A monthly index forecasting economic performance in the United States has edged down, signaling slowing in an already slow recovery.
The Conference Board reported that its Leading Economic Index (LEI) slipped two-tenths of a percent in November to 95.8.
Separate measures of current and past performance increased, however.
“The indicators reflect an economy that remains weak in the face of strong domestic and international headwinds,” said Ken Goldstein, an economist with the Conference Board, a business research and membership group. “Growth will likely be slow through the early months of 2013.”
Despite gains in September and October, overall growth in the LEI has been flat over the past six months even as weakness among the leading indicators has become more pronounced.
For November, the 10 indicators of the LEI were evenly split between increasing and decreasing components. Building permits, the interest rate spread, a leading credit index, manufacturing hours and new orders for consumer goods and materials advanced. Consumer expectations for business conditions, new orders for capital goods, a new orders index and stock prices retreated. An increase in average weekly initial claims for unemployment insurance also pulled down the index.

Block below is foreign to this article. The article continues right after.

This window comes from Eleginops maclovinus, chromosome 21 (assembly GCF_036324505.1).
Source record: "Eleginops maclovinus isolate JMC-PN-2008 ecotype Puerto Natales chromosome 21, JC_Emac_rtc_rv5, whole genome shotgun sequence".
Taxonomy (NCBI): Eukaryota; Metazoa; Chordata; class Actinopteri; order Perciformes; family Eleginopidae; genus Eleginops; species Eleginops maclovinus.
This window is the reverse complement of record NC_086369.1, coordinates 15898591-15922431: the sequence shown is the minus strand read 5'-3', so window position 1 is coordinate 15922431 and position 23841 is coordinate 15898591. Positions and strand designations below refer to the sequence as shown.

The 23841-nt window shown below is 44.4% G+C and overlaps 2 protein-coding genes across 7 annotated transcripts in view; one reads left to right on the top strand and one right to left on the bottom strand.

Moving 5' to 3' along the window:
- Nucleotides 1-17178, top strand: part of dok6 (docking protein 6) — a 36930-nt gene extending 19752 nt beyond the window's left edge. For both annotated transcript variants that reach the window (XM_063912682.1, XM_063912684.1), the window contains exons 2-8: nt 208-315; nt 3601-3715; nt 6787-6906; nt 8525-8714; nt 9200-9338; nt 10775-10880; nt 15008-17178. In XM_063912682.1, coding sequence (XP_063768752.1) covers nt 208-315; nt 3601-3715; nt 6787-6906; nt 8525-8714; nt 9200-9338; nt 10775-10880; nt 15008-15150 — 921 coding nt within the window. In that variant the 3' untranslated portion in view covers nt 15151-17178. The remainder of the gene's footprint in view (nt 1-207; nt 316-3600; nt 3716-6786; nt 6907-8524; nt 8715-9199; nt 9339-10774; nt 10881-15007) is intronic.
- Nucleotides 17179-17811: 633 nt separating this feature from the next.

The Coincident Economic Index (CEI), a measure of current economic performance, edged up two-tenths of a percent in November to 104.9. The CEI has gained four-tenths of a percent over the past six months.
For November, all four of the indicators of the CEI advanced: industrial production, nonfarm payrolls, personal income and sales.
The Lagging Economic Index (LAG), a measure of past performance, increased four-tenths of a percent to 117.8, extending to seven-tenths of a percent the gain over the past three months.
For November, five of seven indicators of the LAG advanced: commercial and industrial financing, consumer financing, the cost of services and inventories. A decrease in the duration of unemployment also bolstered the index. Labor costs pulled down the index, while the average prime rate charged by banks held steady.